Here I am! I'm alive and well and preparing to go back to work next week.
That fact that I am alive and well is almost certainly due to my husband's extreme driving skills and Suzy's impeccable direction-giving ability. Yes, we decided before our trip to Edmonton that from here on we'd be Going Places with Suzy. We got a GPS before we left. It's a Garmin not a TomTom, so Jed insisted her name be Suzy. (I'm think there was a TV commercial about that a couple of years ago.)
Oh my goodness - that's capital Oh Em Gee! Suzy has changed my life.
We told her before we left home where the hotel was and she took us directly there. (As a side note: We did not stay at the cheap little Algonquin Motel near the Mayfield Centre that we have been frequenting every few years for a couple of decades. Each time we stay there, we comment how we can't believe it's still operational - the land has to have way more value than the motel itself. Anyway we heard it's now a crack shack and we didn't doubt this so it was time to expand our horizons. The Wingate has become our new West Ed home. But I digress....) Never again will I need to read a map or be responsible for directing drivers the wrong way down a one way street. I can now close my eyes as the vehicle pulls out of my driveway and awaken when we arrive at our said destination.
Before we left home I Googled all the fantastic children's stores, Ikea, Olive Garden, Red Lobster, Greg and April's house. Every destination I thought we might want was entered into Suzy's little brain and voila! you tap favourites and she takes you where you wanna go from any starting point.
While her voice can be marginally irritating, like Kate from Monk-e-mail, she does refrain from calling Albert "dumb-ass" when he makes a wrong turn. She simply, and immediately, recalculates his next move. Occasionally she keeps us on our toes by saying things like, "In 300 meters, turn left on Winnotoo Avenue." It takes a second to realize it's 102 Avenue.
Apparently you can download other voices, and even enter your own somehow, but I've become accustomed to her and have fallen in love with her so she'll probably remain unchanged.
We only travel in the winter about once every five years because it takes me that long to forget just how much I hate winter travel. For the most part the only bad stretch of highway was, as fully expected, the hour or so of driving between Purden Lake and McBride. On the way east it was solid compact snow that had been driven on for a few days then run over with a grader's jagged-edged blade creating a slot car effect that sort of pulls your vehicle in whatever wiggly pattern the grader operator chose to drag his blade. There was not a single grain of sand anywhere on the shiny smooth slot car track.
The truck has good tires and the world's best driver, but still I found it a bit stressful. I think Suzy intensified my stress a little. On her screen the icon of the vehicle is always pointing straight up, except while you are in the midst of turning a corner when it briefly tilts the icon until the road maps all turn to adjust to your new direction. This of course makes the little vehicle icon look like it's back end is sliding off the edge of the road momentarily and invariably would cause my heart to lurch as a jolt of adrenalin surged through my veins. I tried not to look at her but she just draws your eye. Of course we did not need her input for this particular stretch of highway but being that she was a new toy we had to leave her powered up.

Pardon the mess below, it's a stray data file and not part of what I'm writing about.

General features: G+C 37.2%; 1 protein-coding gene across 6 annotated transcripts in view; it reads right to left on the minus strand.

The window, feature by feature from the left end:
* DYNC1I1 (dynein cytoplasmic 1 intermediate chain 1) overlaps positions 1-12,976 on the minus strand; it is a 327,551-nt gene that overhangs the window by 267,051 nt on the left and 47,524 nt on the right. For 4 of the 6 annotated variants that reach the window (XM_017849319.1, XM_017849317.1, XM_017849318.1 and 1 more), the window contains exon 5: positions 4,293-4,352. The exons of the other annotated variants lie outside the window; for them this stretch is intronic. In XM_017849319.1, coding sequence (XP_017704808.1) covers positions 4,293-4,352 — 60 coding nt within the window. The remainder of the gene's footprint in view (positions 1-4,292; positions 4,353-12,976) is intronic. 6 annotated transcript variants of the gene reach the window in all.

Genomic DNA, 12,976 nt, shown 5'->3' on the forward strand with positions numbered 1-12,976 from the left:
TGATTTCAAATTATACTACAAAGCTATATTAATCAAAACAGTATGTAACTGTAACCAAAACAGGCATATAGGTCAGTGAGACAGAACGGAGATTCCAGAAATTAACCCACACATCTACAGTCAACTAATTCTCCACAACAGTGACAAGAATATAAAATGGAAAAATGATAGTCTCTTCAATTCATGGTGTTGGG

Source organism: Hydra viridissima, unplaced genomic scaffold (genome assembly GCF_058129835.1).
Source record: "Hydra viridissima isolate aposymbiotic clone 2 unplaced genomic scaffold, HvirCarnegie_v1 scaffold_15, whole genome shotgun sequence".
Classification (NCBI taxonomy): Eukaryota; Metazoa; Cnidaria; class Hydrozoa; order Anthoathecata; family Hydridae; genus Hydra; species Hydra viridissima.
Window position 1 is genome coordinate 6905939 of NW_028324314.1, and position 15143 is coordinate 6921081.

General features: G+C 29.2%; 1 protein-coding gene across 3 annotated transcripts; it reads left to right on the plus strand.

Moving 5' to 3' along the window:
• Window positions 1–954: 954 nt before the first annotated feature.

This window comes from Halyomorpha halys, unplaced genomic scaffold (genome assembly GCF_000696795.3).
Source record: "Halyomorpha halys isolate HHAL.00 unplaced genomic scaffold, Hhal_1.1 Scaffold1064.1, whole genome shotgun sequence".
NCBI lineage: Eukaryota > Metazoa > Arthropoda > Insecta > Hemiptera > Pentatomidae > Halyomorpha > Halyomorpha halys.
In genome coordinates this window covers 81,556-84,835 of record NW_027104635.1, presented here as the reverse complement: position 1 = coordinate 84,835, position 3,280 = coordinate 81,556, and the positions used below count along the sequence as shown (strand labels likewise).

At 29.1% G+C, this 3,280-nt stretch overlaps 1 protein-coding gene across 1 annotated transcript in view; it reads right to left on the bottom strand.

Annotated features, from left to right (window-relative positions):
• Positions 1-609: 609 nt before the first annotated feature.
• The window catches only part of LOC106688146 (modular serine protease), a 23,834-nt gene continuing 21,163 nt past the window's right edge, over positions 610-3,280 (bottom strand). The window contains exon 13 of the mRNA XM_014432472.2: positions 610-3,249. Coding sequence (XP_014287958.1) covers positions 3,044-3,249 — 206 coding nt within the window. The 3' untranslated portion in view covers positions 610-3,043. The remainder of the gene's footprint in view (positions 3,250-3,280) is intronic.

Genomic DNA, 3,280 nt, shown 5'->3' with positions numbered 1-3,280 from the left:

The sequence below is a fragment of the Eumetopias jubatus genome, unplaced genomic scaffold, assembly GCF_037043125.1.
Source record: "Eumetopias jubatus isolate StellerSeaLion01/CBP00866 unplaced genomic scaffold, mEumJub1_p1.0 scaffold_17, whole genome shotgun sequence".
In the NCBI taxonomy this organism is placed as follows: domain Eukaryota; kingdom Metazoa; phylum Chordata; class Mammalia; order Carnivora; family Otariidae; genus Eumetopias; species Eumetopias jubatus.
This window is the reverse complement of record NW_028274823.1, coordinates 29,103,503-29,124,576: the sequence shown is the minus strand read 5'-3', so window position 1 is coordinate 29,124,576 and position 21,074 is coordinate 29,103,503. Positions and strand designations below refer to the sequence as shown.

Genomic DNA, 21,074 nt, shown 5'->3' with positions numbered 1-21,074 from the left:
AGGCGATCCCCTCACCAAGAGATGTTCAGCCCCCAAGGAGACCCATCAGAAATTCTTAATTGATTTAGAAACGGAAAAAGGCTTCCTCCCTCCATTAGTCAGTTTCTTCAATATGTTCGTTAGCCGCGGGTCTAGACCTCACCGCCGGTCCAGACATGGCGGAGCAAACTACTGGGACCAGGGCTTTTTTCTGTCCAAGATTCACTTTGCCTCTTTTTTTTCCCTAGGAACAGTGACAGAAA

It snowed the morning we left Edmonton but the roads weren't too bad. I glanced at Suzy at one point and she showed a speed of 123km/h. In the least naggy voice I could muster, I asked if we needed to drive that fast. My husband is very accommodating and immediately slowed down, but I think I'll do some research to figure out how to train Suzy to suggest that you are passing every other vehicle on the road in the blink of an eye, perhaps your speed is marginally higher that it should be.
Of course it was snowing and blowy between McBride and Purden just like my mind had been anticipating and blowing out of proportion for the 5 hours before that. Suzy was powered down after her successful few days in Edmonton so I didn't have to witness the sliding icon, but still I felt the need to tell my husband that the next time I suggest we travel in the winter I want him to remind me how much I hate it. But he won't. He'll just happily oblige my whims as always. He slowed the truck to a speed I could maintain a manageable breathing level but I know he found it hard to keep this pace, which was well under his driving ability, but he said nothing. And I love him for it.
...but I won't be traveling in the winter again anytime soon.
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